By Jonathan Davies

Fifty days ahead of the general election, the Chancellor George Osborne has delivered his sixth and final Budget of this government.

In his 59 minute statement, Mr Osborne said Britain is "walking tall again" and described it as the "comeback country" as he revealed a number of policies. So we've pulled everything together here for you to summarise the major talking points.

You can see reaction from the small business community here.

And you can see reaction from the major business organisations here.

Economic growth

The UK economy is forecast to grow by 2.5% this year (up from December forecasts of 2.4%), 2.3% for the next three years and 2.4% in 2019.

George Osborne said the UK's economy could be bigger than Germany within 15 years, making it the biggest in Europe.

Borrowing and the deficit

The Chancellor said the Office for Budget Responsibility (OBR) has forecast borrowing to fall from £97.5bn in 2013-14 to £90.2bn in 2014-15, £75.3bn in 2015-6, £39.4bn in 2016-7, £12.8bn in 2017-8 before reaching a £5.2bn surplus in 2018-9. In the Autumn Statement, Mr Osborne forecast a surplus of £23bn in 2019-20, but today said it would be £7bn.

National debt as a share of GDP is forecast to fall from 80.4% last year to 80.2% in the next finacial year before falling in every year, reaching 71.6% in 2019-20.

£30bn worth of savings will be made if the Conservatives win the general election; £13bn from government departments, £12bn from the welfare budget, £5bn from tax avoidance/evasion.

Inflation is forecast to fall to 0.2% this year.


The crackdown on tax avoidance, the so-called "Google tax", will be brought in next month, taxing companies that divert their profits offshore.

As announced on Monday, a review of the business rates system will be conducted, with the findings revealed in time for the Budget 2016. The business rates relief for small businesses will be extended for two years.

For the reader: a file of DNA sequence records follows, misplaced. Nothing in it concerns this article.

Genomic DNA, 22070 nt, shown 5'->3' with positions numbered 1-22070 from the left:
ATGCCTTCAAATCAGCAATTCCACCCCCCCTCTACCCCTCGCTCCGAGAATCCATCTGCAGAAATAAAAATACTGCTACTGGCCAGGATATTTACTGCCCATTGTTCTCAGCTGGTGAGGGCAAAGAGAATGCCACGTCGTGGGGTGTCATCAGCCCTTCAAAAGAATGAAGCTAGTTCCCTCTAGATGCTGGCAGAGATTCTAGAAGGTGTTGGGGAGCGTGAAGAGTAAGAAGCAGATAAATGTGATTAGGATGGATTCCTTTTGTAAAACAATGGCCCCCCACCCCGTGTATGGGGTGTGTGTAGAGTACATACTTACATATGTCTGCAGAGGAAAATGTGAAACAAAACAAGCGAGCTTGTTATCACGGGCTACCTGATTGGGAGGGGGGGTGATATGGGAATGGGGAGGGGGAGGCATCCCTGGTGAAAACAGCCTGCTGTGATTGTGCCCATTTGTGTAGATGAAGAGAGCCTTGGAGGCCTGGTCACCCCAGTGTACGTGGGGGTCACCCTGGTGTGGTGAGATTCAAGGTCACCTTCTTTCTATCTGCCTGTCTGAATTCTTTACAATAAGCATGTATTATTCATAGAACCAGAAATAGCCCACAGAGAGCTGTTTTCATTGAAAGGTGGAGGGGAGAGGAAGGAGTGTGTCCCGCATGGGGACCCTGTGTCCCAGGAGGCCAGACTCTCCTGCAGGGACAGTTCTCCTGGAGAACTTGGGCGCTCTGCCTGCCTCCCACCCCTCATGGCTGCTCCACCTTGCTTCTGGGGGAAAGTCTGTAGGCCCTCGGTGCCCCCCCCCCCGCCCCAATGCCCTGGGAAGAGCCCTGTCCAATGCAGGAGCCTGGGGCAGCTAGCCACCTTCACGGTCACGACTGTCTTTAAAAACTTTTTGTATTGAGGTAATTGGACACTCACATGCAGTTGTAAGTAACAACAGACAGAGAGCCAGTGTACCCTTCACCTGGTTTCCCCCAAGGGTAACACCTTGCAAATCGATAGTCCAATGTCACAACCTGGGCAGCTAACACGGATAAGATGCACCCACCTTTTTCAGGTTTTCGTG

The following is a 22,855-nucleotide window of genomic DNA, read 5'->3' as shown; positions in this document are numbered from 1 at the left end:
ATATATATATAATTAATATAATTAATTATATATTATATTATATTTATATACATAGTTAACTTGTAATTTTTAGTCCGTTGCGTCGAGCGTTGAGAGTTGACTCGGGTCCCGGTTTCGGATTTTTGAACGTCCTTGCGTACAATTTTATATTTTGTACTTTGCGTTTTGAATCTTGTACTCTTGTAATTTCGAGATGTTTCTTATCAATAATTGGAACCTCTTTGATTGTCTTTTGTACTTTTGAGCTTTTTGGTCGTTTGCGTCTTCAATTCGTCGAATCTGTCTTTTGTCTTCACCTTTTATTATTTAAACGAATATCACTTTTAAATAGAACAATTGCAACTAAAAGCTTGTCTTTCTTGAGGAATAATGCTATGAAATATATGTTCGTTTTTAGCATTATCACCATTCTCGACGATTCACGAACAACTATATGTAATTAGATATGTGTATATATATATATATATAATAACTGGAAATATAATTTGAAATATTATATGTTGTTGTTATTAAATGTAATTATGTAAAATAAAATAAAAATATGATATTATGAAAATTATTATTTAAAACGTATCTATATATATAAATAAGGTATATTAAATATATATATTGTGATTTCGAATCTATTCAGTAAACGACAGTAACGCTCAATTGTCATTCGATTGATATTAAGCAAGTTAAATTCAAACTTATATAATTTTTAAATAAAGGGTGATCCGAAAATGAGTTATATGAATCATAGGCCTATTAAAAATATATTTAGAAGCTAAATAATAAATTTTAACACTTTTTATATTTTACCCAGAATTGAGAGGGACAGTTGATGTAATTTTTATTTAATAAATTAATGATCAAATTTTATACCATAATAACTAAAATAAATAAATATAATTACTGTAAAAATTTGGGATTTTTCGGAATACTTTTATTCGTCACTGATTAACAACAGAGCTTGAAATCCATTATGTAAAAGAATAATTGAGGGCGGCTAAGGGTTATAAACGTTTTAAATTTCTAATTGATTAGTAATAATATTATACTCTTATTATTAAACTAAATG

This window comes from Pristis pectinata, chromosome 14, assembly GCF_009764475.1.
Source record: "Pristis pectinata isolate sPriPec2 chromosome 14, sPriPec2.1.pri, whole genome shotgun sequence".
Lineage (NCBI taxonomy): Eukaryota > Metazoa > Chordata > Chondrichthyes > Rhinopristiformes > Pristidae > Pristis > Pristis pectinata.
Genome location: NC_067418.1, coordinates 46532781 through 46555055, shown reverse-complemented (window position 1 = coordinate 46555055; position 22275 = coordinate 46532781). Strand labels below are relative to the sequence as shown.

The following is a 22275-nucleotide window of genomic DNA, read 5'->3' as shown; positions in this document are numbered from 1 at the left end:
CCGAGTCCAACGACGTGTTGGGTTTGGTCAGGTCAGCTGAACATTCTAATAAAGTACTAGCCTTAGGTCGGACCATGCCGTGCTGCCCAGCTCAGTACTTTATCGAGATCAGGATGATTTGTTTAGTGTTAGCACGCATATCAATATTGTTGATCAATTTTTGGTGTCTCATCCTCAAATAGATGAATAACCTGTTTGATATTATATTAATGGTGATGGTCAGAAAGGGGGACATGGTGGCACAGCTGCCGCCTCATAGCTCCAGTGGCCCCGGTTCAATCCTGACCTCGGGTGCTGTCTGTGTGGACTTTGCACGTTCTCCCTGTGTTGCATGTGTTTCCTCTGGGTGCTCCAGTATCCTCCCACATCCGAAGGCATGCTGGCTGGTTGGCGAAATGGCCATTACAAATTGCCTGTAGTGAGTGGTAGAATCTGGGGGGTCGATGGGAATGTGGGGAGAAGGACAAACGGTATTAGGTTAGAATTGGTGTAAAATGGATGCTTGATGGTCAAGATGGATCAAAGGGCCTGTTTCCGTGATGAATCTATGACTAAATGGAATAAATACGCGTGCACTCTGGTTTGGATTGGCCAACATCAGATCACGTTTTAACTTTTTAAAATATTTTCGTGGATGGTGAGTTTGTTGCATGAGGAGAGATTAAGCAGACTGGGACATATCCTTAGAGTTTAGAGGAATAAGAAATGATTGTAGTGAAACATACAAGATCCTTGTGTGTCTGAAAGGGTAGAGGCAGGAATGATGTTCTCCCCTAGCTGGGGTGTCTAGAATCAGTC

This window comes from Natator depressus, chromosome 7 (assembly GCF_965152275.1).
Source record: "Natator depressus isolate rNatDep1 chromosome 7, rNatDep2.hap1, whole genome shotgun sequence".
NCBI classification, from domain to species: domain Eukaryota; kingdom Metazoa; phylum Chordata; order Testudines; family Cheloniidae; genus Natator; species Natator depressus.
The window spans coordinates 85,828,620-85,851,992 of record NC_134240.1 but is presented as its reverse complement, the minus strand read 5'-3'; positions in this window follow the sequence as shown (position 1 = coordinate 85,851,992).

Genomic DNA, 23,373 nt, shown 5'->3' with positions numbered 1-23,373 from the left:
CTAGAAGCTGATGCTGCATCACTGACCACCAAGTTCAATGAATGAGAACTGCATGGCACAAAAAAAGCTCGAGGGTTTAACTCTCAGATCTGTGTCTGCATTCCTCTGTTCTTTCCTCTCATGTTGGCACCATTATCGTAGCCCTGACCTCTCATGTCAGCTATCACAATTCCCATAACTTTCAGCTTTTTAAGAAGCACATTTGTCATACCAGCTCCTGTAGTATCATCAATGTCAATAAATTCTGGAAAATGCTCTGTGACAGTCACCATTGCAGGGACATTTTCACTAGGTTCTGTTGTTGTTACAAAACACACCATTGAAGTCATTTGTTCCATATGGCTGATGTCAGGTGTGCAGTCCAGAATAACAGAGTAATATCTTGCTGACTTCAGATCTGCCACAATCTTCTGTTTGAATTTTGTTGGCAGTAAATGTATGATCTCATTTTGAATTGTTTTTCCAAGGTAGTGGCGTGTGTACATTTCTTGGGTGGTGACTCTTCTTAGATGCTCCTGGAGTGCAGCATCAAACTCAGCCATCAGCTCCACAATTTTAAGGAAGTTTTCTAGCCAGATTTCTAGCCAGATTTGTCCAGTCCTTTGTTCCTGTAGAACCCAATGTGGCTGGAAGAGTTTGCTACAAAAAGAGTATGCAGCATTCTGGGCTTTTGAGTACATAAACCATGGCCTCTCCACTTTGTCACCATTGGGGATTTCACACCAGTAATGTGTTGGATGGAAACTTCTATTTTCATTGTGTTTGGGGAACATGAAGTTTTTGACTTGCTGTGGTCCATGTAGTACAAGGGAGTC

George Osborne reminded us of the 20p rise in National Minimum Wage, taking effect in October, and said it will be above £8 by 2020. Remember, Labour has promised to raise minimum wage to £8 by 2020.

The supplementary charge on North Sea oil companies will be cut to 20% from 30%. And petroleum revenue tax will fall from 50% to 35%. There will also be a new tax allowance to encourage investment, which has fallen recently due to tumbling oil prices, in the North Sea.

The government has established a target of achieving 100 Mbps broadband download speeds across the UK, and plans to improve 4G and free WiFi coverage.

Farmers will be allowed to average incomes over five years.

The government will enter a consultation on tax breaks for local newspapers.

Income tax

The Personal Tax-Free Allowance will be raised from £10,600 to £10,800 in 2016-17, and will reach £11,000 in 2017-18.

The 40p income tax rate threshold will be raised above inflation from £42,385 in 2014-5 to £43,300 in 2017-8.

The annual paper tax return will be abolished and replaced by a new, digital system which will allow businesses and individuals to pay tax at any time throughout the year.

Northern economic powerhouse

The government has committed investment towards building growing tech clusters in Manchester, Leeds and Sheffield and will allow Manchester council to keep 100% of any extra revenue generated from business rates.


The Chancellor introduced plans to raise the annual bank levy to 0.21%, generating an extra £900m for government finances.

The government will also sell £9bn worth of Lloyds shares and sell £13bn worth of mortgage assets relating to its bailout of Northern Rock and Bradford & Bingley during the financial crisis.

Banks will also have to include compensation for mis-selling, like PPI, in corporation tax calculations. Currently, banks can exclude such compensation from their corporation tax.

Pensions and savings

The pension pot lifetime allowance will be cut from £1.25m to £1m from next year, saving £600m a year.

The law will be changed to allow five million pensioners to access their annuities early and replace them without being taxed.

95% of savers will not be taxed on the first £1000 of their savings.

A new "Help to Buy" ISA will be created for first-time buyers, where the government contributes £50 for every £200 saved.


The Chancellor announced that work is ongoing to create the Cardiff City Deal and confirmed that the government will enter negotiations on subsidies for a tidal lagoon in Swansea.

He also revealed that the Severn Bridge tolls will be cut from 2018, specifically the top rate for vans.